In Tune with Nature

I chose to read “Living Life With ‘Grace And Elegant Treeness’ ” by Ruth Kamps after searching through the “environment” tag on the This I Believe website.

Ruth’s story is one of transition. She moved from a large city to the country around 40 years ago with her husband. Her transition, however, is much more than a physical one. Ruth finds herself out on her porch staring up at one giant pine tree every day. She analyzes its intricacies and its beauty. Ruth’s mother dies while she is young and pregnant. She, being religious, turned to the church for comfort. However, she finds herself locked out of the church one morning, with a Priest staring at her, not letting her in. He turned her away in her time in need. She then begins to find peace and solace from the pine tree in her yard. She admires her tree’s good job at being graceful and elegant. She sees a little of herself in the tree that she admires. Ruth comes to the conclusion that she can be moral and spiritual person without being religious – she believes “all living things believe and feel in their particular living ways.”

As I said before, I originally found this piece and read it because it was one of the first that came up under the “environment” tag. I thought these types of essay might be appealing to me because I am environmental science major. As I read it, I was struck by how poetic and eloquent it was. This essay really reminded me of John Muir’s voice and spirit. He once said that “In every walk with nature, one receives far more than he seeks” and often mentioned how a person’s interaction with nature is spiritual. It seems that Ruth has come to understands this.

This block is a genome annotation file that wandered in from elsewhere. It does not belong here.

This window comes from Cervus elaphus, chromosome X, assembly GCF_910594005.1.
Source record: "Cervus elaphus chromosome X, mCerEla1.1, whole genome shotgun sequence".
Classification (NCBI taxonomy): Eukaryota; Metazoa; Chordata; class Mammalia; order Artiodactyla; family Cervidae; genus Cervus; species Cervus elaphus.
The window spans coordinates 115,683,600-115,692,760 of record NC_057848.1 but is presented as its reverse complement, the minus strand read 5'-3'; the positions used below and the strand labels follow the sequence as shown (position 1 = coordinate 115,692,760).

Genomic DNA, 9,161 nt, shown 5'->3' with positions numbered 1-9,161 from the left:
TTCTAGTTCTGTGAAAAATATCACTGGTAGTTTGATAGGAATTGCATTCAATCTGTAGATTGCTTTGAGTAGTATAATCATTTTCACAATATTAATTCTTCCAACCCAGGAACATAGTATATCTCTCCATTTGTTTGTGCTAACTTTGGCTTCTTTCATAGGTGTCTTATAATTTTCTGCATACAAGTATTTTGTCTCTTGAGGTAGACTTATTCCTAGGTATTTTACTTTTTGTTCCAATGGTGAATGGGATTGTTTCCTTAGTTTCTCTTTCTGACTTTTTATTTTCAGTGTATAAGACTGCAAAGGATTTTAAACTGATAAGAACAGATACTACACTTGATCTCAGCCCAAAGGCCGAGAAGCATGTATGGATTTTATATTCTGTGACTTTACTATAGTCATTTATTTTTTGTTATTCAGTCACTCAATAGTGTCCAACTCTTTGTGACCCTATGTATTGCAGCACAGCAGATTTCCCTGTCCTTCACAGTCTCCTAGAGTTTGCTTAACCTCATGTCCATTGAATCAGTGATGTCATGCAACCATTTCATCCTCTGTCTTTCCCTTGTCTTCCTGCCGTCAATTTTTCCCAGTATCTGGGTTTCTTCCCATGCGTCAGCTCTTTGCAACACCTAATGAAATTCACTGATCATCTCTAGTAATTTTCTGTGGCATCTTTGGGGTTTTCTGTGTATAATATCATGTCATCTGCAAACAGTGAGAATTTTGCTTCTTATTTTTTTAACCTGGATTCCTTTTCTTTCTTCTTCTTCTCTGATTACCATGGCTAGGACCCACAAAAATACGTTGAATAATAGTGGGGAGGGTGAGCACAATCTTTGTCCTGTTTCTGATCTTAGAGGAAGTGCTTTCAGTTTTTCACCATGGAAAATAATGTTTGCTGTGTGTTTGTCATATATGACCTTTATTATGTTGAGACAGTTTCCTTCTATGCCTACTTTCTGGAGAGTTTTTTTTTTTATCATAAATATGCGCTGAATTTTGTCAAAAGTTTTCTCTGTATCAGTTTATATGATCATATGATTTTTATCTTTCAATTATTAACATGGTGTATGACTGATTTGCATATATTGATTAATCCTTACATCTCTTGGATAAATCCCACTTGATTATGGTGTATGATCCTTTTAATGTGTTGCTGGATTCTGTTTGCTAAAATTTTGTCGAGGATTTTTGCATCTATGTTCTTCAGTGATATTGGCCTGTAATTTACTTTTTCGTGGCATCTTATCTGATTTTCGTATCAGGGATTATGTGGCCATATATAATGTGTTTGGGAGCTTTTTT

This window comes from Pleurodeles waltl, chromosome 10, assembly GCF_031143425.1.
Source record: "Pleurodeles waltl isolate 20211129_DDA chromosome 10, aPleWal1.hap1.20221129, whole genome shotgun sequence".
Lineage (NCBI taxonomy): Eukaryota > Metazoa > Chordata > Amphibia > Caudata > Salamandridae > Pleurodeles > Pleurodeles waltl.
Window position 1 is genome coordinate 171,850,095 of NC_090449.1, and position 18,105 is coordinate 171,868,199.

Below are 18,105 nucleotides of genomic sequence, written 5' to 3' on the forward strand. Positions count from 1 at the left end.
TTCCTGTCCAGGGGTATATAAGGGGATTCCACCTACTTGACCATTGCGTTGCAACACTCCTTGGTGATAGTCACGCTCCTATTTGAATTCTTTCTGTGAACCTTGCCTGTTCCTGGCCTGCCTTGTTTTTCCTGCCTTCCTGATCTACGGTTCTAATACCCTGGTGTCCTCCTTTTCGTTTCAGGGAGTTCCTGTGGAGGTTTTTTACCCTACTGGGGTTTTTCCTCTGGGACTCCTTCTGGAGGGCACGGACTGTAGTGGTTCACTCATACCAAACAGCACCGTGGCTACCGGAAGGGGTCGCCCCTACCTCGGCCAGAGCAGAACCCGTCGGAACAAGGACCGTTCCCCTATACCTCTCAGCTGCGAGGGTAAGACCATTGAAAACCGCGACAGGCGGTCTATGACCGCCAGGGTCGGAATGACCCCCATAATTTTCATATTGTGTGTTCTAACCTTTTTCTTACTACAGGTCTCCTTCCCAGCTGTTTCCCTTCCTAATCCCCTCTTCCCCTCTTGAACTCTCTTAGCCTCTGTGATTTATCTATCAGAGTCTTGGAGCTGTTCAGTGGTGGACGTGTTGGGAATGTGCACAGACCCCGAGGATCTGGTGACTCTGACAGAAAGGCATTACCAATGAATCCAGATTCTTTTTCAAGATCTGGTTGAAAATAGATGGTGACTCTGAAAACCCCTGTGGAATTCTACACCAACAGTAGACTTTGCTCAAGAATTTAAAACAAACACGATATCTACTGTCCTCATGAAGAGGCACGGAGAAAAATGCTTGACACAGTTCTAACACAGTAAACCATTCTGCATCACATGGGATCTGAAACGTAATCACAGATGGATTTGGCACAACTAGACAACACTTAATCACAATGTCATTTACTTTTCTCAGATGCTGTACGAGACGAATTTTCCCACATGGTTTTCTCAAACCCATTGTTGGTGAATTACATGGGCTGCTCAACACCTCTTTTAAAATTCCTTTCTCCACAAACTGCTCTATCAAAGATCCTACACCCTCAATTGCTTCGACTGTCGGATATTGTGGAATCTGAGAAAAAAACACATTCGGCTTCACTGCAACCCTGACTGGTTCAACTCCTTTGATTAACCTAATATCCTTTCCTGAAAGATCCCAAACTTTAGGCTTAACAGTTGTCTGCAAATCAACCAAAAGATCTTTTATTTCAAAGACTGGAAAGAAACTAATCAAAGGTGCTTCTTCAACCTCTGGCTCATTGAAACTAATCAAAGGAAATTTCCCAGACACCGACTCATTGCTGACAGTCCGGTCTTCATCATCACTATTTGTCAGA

I can relate with Ruth. I often admire the beauty in nature and find peace within it.

 

If anyone is interested, here is the link to her piece:

http://thisibelieve.org/essay/9/

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2 Responses to In Tune with Nature

  1. breannanappi says:

    I find it so interesting how this was one of the first ones to come up after typing in environment. I would thing something like saving trees and animals and stuff would come up. This seems to be more of a story and I think that is really cool.
    It is sad how when she needed help that she was turned away from god, the one person who is supposed to be there no matter what happens. Why did they turn her away?
    I also like how when she had no one that she was able to turn to a tree, to mother nature. I think it is great how someone can always find someone or something to look to for help when they need it.

  2. cjchumas says:

    I’ll be honest here and admit that I was just scrolling through blog posts looking for one to respond to before the deadline, and I’m so glad I stumbled on this one. I thought that Ruth Kamps’ essay was really moving, especially for me. I’m not a religious person at all. In fact, I’ll abandon my fear of offending my peers and even go as far as to say that I condemn the dominion of conformed religion. I love the quote: “all living things believe and feel in their particular living ways.” I spend a lot of time outdoors, and like Kamps, I too like to think that I am very in-touch with nature. I think theres a lot of deep spirituality in nature and the admiration of all living things, and that nature has it’s very own sense of divinity.

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